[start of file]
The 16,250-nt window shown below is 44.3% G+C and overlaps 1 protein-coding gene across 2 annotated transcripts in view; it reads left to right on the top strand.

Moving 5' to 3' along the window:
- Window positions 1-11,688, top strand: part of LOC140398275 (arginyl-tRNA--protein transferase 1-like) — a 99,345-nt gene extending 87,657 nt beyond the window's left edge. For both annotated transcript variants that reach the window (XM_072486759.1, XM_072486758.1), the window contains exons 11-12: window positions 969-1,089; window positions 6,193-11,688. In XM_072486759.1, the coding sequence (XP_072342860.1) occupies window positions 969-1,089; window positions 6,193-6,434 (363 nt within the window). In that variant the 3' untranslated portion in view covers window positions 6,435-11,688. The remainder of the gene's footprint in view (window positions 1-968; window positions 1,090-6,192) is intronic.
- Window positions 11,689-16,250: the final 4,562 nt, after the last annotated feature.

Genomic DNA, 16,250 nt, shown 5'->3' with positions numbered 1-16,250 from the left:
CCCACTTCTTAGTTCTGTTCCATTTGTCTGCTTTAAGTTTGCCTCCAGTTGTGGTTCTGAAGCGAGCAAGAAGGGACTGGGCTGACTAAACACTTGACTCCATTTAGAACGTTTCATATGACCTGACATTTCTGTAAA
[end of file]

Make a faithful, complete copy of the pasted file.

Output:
The 16,250-nt window shown below is 44.3% G+C and overlaps 1 protein-coding gene across 2 annotated transcripts in view; it reads left to right on the top strand.

Moving 5' to 3' along the window:
- Window positions 1-11,688, top strand: part of LOC140398275 (arginyl-tRNA--protein transferase 1-like) — a 99,345-nt gene extending 87,657 nt beyond the window's left edge. For both annotated transcript variants that reach the window (XM_072486759.1, XM_072486758.1), the window contains exons 11-12: window positions 969-1,089; window positions 6,193-11,688. In XM_072486759.1, the coding sequence (XP_072342860.1) occupies window positions 969-1,089; window positions 6,193-6,434 (363 nt within the window). In that variant the 3' untranslated portion in view covers window positions 6,435-11,688. The remainder of the gene's footprint in view (window positions 1-968; window positions 1,090-6,192) is intronic.
- Window positions 11,689-16,250: the final 4,562 nt, after the last annotated feature.

Genomic DNA, 16,250 nt, shown 5'->3' with positions numbered 1-16,250 from the left:
CCCACTTCTTAGTTCTGTTCCATTTGTCTGCTTTAAGTTTGCCTCCAGTTGTGGTTCTGAAGCGAGCAAGAAGGGACTGGGCTGACTAAACACTTGACTCCATTTAGAACGTTTCATATGACCTGACATTTCTGTAAA